IS362626-12 Enclosure Product Shot

Effects of Heat & Humidity on Computer Enclosures

What toll will heat and humidity take on electronics in a sealed computer enclosure?

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When choosing a computer enclosure, it is always a good rule of thumb to determine the necessary thermal management. An enclosure that has an internal temperature of over 95°F generally calls for a cooling system that is more powerful than a filtered fan system. Ambient air flow, through a filtered fan system, will not provide enough cooling power to regulate temperatures inside the computer enclosure within the recommended operating temperatures.

Appropriate cooling is absolutely necessary to keep electronics running smoothly and efficiently. Joe Primeau, from Acromag, describes in his blog, “Thermal Management for the Small Box,” how vents and fans can sometimes be ineffective, “Although forced convection can cool more effectively than vents alone, they share similar problems. Both methods allow moisture, dust and contaminants to enter the computer enclosure, threatening the electronics. Concern also has to be given to what happens if/when the fan fails or becomes blocked; this could quickly lead to overheating and possibly failure of the electronics.” When it comes to essential electronics, failure is not an option!

Technical specifications, published on a manufacturer website, will indicate the appropriate cooling and/or heating necessary to operate electronics within the suggested temperatures and humidity levels. It is no surprise that humidity can be extremely harmful to electronics, especially inside of a computer enclosure.

According to the article “Humidity, Its Effect on Electronic Industry and Solutions” by Uday Chakravarty, Sales Manager-International at Arctic India Sales, humidity is the root of many evils, “Humidity is a constant threat to production efficiency and product quality… Rust, mold, mildew, rot, decay, warping, stretching, lumping, caking, agglomeration and decomposition are all common enough problems encountered in our daily life. It is interesting to note that the root cause of all these problems and many more, is the presence of moisture or humidity in the air.”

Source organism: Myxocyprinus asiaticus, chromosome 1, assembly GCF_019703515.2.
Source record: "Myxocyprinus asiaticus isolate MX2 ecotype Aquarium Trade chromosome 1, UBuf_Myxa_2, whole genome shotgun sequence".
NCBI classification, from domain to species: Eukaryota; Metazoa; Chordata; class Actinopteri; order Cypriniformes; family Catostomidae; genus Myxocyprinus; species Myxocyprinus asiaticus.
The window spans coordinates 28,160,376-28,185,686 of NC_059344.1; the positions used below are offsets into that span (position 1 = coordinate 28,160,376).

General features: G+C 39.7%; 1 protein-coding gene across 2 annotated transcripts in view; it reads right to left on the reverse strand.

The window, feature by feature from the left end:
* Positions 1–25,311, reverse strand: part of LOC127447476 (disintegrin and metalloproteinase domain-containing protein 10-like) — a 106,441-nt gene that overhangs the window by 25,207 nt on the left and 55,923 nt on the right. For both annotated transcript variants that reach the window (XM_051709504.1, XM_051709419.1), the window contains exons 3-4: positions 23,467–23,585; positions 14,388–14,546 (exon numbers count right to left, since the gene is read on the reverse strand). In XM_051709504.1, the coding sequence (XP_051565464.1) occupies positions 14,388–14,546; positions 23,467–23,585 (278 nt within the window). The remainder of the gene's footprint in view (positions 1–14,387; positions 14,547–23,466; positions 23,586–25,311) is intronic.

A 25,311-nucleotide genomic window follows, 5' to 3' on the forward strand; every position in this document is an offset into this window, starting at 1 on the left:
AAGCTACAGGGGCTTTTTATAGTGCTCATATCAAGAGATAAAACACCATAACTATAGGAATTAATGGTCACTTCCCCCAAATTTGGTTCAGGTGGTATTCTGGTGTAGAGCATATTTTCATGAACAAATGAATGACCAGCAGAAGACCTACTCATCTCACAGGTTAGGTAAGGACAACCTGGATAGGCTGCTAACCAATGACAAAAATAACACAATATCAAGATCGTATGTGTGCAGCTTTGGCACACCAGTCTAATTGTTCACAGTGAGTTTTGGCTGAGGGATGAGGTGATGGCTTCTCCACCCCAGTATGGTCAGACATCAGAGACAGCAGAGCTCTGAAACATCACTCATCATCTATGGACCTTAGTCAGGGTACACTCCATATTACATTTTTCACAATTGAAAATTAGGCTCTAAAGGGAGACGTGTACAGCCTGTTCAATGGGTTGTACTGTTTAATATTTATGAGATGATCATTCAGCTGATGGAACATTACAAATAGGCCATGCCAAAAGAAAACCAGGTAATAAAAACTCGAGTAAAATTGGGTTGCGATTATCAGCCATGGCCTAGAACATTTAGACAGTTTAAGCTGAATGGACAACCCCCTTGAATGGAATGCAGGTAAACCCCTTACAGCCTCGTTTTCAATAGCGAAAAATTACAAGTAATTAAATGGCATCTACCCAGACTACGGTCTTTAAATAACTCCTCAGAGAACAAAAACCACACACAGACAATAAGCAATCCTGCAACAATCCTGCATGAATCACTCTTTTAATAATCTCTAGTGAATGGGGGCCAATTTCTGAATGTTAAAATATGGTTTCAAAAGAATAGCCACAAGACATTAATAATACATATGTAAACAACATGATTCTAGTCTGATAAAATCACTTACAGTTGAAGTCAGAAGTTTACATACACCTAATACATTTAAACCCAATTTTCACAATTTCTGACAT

If deploying electronics in a particularly humid environment, advanced systems such as a heatcomputer enclosure thermal management icestation air conditioners exchanger or air conditioner are smart cooling methods. Combined with a NEMA 12, NEMA 4, or NEMA 4X sealed computer enclosure, a closed loop cooling system will ensure humidity is kept outside of the cabinet and unable to harm sensitive (and often expensive) electronics.

Briskair, sums up the importance of air conditioners quite simply, “Regardless of the type of air conditioner or the job you perform, in general air conditioning offers a number of benefits… Extreme conditions such as heat and humidity can impact [electronics] overall physical intellectual activity, making even the simplest of tasks an absolute chore. Having a proper air conditioning system in place helps reduce heat and humidity, thus reducing the impact on our ability to perform and complete work tasks.”

The key to effectively managing heat in manufacturing environments is to determine the right thermal management before deploying a computer enclosure.

The three most vital things that you need to know: enclosure size (height x width x depth), ambient temperatures (highest and lowest expected temperature outside enclosure; highest and lowest temperature allowed inside enclosure), and the total equipment load in watts (sum of all heat producing equipment), which is typically available on the published manufacturers’ specs online. Enclosure construction (steel vs. aluminum vs. stainless steel) can also affect the necessary thermal management.

This simple to use formula is valuable for picking the right thermal management:

(watts x 3.413) + (1.25 x area in square feet x ∆T temperature difference in degrees F) = BTU/hr.

Watts = The total heat load inside the enclosure (the sum of all heat-producing equipment)

Area = Total exposed surface area of the enclosure expressed in square feet

∆T = The difference in temperature between the maximum expected degrees F temperature outside the enclosure and the maximum degrees F temperature allowed inside the enclosure

Always put in the time and effort to find the best thermal management that will reduce the harmful effects of heat and humidity. If the correct thermal management is not chosen in the beginning, money and productivity will be lost with every minute of downtime. Electronics’ and/or thermal management failures will end up costing more money in the long run. Choosing wisely up front will keep overhead down considerably!